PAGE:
But church is not the only place where I experience the eternal. I love to watch the sun rise and watch the sun set. I love to watch wind as it blows through trees. I watch wind as it forms ripples on the water and moves across the sea, I love to see waves at the ocean and to hear the melody of the water crashing against the shore. I love to watch water flow from the top of a mountain, through a waterfall and form a river. I love to stare into a fire. I enjoy the smell of burning wood, the feeling of warmth on a cold night, and the crackling of the fire. I love to hike deep into the woods. I love to hike so far and high into the wilderness that the only sounds I hear are the birds singing, the water rushing, and wind dancing through the forest.
It is in these places that I drift off from my mortal existence to the eternal truth and presence of the One, Holy, God. Time seems to dissipate as my soul emerges from the restrictions of my conscious mind to the beauty and freedom of my sub conscious existence. I don’t know what heaven will be like, but I imagine that God gives me a taste of the eternal in these and other ways. God’s eternal presence seems very close to me.
I tell people that the first step is to have faith that Jesus Christ is Lord. Faith requires a little shift from the front lobe of your brain, and that is where the experience can be lost before it even starts. This shift only occurs when we express true love and thanksgiving to God. I wish this were easier than it is, but God asks us for nothing less than our whole self. God responds by giving us a taste of the eternal. This love eventually burns in all of our senses. Our soul becomes a conduit through all our senses of the ever living God. So what are you waiting for? Go catch the fire of God’s love and share it with everyone you meet.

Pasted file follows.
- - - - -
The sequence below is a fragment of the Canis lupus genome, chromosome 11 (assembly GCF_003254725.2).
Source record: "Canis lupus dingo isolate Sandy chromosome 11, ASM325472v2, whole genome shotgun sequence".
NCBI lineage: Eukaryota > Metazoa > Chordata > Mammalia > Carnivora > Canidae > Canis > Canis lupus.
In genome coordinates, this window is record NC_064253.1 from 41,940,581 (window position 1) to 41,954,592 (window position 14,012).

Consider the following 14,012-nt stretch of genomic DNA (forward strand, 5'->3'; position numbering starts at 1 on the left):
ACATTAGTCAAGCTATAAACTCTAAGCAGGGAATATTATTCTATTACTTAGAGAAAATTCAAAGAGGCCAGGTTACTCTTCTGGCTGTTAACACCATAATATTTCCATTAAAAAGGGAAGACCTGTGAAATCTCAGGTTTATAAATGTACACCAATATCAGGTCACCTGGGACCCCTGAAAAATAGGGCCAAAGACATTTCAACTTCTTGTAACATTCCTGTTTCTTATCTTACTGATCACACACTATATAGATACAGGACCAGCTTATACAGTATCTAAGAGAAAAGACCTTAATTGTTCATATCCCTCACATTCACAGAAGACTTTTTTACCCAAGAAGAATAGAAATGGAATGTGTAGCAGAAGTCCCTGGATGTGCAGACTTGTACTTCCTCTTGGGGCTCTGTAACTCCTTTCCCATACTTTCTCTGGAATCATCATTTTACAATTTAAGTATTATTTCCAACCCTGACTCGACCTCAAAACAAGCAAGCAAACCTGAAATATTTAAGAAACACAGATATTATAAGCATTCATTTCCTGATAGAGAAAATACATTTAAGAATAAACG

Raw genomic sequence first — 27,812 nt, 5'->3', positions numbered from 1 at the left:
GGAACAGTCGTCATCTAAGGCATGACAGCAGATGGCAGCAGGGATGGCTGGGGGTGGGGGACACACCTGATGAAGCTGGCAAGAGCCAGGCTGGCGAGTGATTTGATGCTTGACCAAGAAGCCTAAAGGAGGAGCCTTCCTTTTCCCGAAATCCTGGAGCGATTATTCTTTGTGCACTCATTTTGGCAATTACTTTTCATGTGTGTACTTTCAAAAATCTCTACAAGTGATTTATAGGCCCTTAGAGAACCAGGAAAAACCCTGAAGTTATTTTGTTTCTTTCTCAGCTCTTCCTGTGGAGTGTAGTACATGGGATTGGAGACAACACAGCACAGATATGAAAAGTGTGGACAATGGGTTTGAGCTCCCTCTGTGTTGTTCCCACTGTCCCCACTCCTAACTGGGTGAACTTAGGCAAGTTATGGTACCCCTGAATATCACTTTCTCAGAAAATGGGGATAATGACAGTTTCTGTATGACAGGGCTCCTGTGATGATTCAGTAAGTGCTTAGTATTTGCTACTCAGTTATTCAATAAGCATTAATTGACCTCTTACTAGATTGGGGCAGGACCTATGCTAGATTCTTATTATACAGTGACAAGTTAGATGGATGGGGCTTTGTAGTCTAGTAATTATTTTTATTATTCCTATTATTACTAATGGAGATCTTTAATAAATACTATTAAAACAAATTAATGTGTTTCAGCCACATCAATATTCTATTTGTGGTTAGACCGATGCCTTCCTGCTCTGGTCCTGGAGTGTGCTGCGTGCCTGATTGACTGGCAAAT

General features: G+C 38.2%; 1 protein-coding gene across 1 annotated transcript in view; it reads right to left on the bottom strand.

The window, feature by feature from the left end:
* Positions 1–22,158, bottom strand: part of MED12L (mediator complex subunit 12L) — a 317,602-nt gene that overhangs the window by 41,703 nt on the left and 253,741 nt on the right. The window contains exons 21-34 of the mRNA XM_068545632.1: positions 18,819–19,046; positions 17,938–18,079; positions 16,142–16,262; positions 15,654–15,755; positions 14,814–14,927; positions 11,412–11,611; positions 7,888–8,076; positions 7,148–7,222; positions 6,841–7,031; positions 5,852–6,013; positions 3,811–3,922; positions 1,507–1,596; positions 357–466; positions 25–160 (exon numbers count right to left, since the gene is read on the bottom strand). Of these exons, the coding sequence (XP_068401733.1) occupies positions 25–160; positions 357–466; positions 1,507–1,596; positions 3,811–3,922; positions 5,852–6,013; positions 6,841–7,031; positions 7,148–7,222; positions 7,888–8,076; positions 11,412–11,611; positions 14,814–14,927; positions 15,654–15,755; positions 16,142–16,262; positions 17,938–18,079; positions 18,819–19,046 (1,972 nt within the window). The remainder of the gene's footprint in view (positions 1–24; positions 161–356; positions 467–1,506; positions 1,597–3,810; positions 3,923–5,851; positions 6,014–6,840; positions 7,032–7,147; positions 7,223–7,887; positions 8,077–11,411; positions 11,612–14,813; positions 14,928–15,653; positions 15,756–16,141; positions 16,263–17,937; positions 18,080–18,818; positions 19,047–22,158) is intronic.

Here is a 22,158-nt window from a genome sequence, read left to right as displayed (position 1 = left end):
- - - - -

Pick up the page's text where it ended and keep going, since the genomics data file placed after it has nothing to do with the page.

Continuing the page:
This Fall, we will travel to the Holy Cross Monastery on September 27th to September 30th. We will be led into the living presence of God through worship with the monks and then out into God’s beautiful creation to experience God in the changing of the seasons and in the beauty of mountains, rivers, and lakes. It will be a guided retreat with wonderful meals, great worship, and time to relax. Please contact me if you would like to attend. Please join Fr. John Morrison on zoom on Thursday, June 9th at 4 PM for a Spirituality Group presentation, “music, music, music.” The Spirituality Group is also sponsoring a labyrinth walk on June 11th. We will meet at St. John’s at 10:00 AM and proceed to CW Post and then to Bar Frites for lunch.
In Christ’s love,